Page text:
Robert has a very astute observation about Rugby. He said that he likes it because of the pressure that can build up over a period of minutes. Since it’s a game of territory and possession as much as anything else sides can build up an irresistible muscular rhythm.
Cricket too can be a game of pressure. I’ll always remember the last hour or so of play in an England vs. South Africa test a couple of years ago. Michael Atherton, a potent personification of Lancashire grit was digging in for yet another long haul. He was one of the few English batsmen the South Africans feared and they gave everything they could to try and get him out. The ball was given to Allan Donald, one of the best fast bowlers in the world and feared throughout for his manic warpaint as much as his bowling prowess. The gloom was settling in and the South Africans knew that if they could just winkle out Atherton the rest of the English batting lineup must inevitably follow.
What occurred was one of the most thorough dissections of cricketing technique I’ve ever seen. There were in-swingers, out-swingers, yorkers, bouncers and half a dozen balls I have no name for. After every ball Donald would walk menacingly down the wicket staring at Atherton, occasionally throwing a couple of words of choice Zulu in his direction for good measure. Atherton just stood there, looked at him, rotated his shoulders and settled into his guard for the next 85mph plus ball. For the next hour the cricketing world held it’s breath as the most potent attack assaulted the most potent defence with the rapidly growing gloom his only hope of relief. At last the umpires offered the light to the batsmen who went off heads high. I can’t remember the eventual outcome of the series but I believe that it was either drawn or England won. All commentators agreed that that murky evening was the turning point where England took everything the South Africans could throw at them and stood up for more.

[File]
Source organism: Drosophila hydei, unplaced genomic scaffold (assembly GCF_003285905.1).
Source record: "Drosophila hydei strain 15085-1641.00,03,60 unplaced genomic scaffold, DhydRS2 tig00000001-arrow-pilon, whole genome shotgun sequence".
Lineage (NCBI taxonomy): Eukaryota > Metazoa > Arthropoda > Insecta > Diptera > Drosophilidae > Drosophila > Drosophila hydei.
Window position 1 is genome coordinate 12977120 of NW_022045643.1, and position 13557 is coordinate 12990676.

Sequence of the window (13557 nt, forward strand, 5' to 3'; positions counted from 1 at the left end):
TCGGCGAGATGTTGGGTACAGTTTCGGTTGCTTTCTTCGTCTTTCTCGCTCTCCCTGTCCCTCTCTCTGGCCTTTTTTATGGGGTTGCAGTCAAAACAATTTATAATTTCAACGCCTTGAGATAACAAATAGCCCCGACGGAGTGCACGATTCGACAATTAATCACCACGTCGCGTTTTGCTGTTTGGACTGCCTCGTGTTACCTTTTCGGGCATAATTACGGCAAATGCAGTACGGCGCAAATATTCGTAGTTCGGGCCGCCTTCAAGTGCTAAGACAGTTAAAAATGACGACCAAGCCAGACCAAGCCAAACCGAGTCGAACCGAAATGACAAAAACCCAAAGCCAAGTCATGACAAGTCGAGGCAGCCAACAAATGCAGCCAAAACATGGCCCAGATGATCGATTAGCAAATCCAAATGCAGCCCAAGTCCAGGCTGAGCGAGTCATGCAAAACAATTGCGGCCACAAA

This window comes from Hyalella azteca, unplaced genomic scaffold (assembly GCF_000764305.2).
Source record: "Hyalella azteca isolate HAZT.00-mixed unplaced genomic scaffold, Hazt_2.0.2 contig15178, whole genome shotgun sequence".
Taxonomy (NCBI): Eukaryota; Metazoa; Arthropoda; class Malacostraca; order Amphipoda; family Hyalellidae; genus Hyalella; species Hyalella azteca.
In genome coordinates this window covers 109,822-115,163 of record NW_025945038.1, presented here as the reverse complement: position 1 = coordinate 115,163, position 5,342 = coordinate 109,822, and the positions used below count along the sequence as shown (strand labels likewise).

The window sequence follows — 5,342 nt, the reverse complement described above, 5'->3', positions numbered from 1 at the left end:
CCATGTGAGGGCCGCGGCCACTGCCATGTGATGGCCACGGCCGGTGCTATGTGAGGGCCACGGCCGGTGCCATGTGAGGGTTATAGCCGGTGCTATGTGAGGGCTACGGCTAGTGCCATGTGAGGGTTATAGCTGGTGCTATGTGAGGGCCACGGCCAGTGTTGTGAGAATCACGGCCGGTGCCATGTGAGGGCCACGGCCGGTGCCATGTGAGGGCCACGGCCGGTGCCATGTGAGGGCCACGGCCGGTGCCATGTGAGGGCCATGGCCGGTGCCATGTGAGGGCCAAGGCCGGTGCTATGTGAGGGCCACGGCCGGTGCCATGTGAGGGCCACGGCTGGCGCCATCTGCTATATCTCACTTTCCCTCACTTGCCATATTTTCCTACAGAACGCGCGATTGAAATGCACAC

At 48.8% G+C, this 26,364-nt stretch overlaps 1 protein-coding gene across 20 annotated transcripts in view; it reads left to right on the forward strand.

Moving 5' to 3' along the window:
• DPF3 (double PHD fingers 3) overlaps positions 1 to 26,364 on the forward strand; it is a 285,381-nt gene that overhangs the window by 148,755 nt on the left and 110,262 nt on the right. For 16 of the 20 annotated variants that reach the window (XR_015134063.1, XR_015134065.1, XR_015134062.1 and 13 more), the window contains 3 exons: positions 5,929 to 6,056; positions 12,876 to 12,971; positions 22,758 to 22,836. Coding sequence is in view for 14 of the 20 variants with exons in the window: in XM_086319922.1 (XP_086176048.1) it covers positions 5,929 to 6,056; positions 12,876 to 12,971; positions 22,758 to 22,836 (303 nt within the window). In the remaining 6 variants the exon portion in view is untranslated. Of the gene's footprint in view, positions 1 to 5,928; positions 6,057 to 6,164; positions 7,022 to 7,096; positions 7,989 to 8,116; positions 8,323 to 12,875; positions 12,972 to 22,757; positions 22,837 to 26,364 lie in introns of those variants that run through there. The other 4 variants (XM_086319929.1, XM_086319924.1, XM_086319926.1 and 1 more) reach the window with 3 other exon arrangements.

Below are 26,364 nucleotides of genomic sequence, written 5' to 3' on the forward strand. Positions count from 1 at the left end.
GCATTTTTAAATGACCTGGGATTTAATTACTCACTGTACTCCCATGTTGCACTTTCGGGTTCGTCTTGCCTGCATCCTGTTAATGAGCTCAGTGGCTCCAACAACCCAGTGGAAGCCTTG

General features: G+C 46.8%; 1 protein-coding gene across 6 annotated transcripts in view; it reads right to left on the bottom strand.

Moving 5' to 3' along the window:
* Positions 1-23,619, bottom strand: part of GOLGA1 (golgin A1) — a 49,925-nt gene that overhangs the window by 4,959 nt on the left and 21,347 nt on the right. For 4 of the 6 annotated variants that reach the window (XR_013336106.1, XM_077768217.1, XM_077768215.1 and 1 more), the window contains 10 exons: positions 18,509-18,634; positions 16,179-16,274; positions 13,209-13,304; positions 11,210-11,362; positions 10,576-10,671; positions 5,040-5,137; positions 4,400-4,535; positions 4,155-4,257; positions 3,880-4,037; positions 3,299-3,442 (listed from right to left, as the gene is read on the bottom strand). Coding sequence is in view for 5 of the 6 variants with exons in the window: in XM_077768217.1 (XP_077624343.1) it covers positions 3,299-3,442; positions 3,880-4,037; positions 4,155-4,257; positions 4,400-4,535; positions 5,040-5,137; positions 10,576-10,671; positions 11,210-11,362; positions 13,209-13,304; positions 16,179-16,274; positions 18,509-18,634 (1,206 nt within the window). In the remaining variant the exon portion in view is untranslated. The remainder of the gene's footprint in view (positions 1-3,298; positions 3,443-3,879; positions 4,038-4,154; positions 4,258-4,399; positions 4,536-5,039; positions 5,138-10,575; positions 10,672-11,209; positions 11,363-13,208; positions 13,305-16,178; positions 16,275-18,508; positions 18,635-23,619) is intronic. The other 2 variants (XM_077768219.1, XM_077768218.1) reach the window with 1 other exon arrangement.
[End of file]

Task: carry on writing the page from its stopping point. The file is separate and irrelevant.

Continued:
Football (that’s Soccer to you Americanisms out there) isn’t really such a game of pressure, even the Italian cateanaccio defence doesn’t really convince. it’s a game where the base unit is the triangle not the line. It’s fluidity is its strength but to me it lacks the satisfying ‘go forward’ of rugby. The only time you get any real pressure in the rugby sense is in a penalty shoot out where the rigid formalism and set piece play conspire to produce a binary outcome. He shoots, he scores. These are just musings really, many of which I’ve had on the back burner for a while.